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Old Nov 23, 2006, 6:09 AM   #1
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Yesterday I bought the Canon Rebel XTi with the kit lens just to get started and to familiarize myself with the camera before diving into lens choices.

My digital experience is limited to a Canon Powershot A80, which I found to be serviceable, but I wanted more. My previous SLR experience was with a Minolta Maxxum. I had quite a few lenses, including Tamron, Vivitar, and Sigma zooms up to 300mm.

These days I take mostly landscapes, architectural shots [such as gargoyles on rooftops from the street], and scenery and I do quite a lot of work in Photoshop on the best shots.

I'm looking for a decent to good quality "all-purpose" lens for this type of use [if there is such a thing]. My budget allows around $500 maximum.

I'm considering either the Canon EF 28-135mm f/3.5-5.6 IS USM or the Canon EF 28-200mm f/3.5-5.6 USM.

From what I have read the build on the 135 is a bit better, but I want to be sure I don't need more than 135 mm.

Suggestions? Are there other lenses to consider in this price category?

dg
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Old Nov 23, 2006, 6:44 AM   #2
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Hi DG,

I would not suggest either of those lenses as the are nowhere near wide enough for landscapes as they will become the equivalent of 44.6mm lenses at the wide end. I would suggest that you really need 2 lenses to get good quality with my wide choice being the Sigma 17-70mm f2.8-4.5 and one of the Sigma/Tamron 70-300 lenses. However this is goingto push you over the top a little but worth it if you can find the cash. However you could get away with the Canon 18-55 kit lens and then one of the Tele Zooms above. I'm not keen on things like the 18-125 or 18-200 Sigma lenses as there is a lot of distortion at the wide end but they might be OK for what you want and you will not need to carry another lens.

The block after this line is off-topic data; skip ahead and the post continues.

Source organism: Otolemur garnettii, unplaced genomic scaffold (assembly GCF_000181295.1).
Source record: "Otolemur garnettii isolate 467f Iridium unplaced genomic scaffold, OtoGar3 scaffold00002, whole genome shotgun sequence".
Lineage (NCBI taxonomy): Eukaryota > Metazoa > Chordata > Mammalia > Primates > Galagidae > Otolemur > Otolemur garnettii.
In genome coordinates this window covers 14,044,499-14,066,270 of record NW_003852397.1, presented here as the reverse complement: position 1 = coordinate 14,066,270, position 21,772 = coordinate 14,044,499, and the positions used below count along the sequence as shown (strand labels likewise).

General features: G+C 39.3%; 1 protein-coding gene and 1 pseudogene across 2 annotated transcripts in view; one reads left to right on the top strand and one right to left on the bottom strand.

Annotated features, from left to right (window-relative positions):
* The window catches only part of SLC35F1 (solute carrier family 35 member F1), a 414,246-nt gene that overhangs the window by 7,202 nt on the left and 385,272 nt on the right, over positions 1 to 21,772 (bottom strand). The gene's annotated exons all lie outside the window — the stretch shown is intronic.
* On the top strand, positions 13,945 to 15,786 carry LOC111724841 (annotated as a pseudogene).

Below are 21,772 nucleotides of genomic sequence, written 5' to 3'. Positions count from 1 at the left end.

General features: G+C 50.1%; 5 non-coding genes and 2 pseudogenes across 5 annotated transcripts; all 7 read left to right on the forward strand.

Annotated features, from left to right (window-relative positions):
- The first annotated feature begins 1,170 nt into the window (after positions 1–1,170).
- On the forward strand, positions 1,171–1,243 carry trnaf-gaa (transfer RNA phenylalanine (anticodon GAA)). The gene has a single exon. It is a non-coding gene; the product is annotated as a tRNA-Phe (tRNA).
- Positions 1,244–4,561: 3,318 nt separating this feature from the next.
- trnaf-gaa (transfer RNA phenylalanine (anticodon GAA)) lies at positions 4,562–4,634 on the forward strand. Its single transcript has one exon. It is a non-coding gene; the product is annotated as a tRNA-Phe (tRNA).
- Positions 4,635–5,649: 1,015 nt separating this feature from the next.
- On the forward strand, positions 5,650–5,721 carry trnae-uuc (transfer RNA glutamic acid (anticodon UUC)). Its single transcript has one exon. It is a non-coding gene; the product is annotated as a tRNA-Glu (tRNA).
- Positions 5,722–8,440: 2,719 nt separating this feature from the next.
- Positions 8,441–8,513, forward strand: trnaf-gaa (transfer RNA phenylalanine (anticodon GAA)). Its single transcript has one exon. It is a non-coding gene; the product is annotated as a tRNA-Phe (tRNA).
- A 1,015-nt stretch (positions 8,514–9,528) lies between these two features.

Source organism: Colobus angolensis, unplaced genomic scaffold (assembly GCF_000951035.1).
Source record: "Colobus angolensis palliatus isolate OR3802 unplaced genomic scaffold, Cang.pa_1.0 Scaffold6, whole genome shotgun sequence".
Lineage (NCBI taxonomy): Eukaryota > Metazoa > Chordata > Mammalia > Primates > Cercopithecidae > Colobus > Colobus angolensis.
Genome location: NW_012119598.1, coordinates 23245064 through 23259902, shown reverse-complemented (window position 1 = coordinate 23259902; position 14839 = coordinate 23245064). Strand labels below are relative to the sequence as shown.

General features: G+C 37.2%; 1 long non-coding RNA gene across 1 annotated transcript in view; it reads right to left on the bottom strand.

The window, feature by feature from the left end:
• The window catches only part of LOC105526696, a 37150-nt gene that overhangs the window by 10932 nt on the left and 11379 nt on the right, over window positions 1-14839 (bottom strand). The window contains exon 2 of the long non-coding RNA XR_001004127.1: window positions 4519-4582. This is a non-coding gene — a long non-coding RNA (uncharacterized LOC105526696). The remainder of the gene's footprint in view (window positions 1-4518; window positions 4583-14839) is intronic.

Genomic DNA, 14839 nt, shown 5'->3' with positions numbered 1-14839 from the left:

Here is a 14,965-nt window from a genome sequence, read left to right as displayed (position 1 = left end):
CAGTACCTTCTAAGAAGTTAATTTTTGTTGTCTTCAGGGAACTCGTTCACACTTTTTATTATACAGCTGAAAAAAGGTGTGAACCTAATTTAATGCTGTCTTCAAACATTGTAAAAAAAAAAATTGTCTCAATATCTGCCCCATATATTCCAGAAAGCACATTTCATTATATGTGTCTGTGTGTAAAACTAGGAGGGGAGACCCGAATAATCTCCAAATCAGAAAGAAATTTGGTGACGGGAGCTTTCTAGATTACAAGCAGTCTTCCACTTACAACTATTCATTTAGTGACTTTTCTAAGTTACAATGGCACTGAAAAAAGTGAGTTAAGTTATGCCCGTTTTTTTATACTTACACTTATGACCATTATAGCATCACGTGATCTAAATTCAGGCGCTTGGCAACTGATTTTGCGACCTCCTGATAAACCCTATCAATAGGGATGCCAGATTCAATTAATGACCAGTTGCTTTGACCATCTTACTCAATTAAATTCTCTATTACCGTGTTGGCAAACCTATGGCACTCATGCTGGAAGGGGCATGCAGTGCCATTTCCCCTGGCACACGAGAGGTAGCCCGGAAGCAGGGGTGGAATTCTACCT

Hope this helps.

Mark
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Old Nov 23, 2006, 6:52 AM   #3
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Thanks, Mark. I'll look into the lenses you suggest.

I was shying away from anything form Canon because I was led to believe that such things as the Canon ISM features were worthwile, as well as that the build of the Canons was better than the Sgmas or Tamrons in general. Is this not true?

dg
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Old Nov 23, 2006, 6:58 AM   #4
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Canon L glass is great but costs loads!! At the lower end Sigma and Tamron are very similar and sometimes better in build.

Have a look at http://www.photozone.de/8Reviews/index.htmlwhich has some great lens reviews.
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Old Nov 23, 2006, 7:00 AM   #5
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Will do--thanks.
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Old Nov 24, 2006, 6:20 AM   #6
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Mark1616:

OK--I've read a lot of reviews and considering that you were recommending something in the 17mm-70mm range, what about this one?

Tamron AF 18-200mm f/3.5-6.3 Di II
What worries me are the barrel distortion effects. Photozone says:

"All-in-all no lens that you'd like to use for architecture photography."

I guess I need to educate myself more in terms of what my needs are. When I was shooting film [many years ago] I shot sports events where I often needed a long [>200 mm] lens. The attached image is fairly typical of what I shoot these days [it was shot with my Canon [P&S] Powershot A80].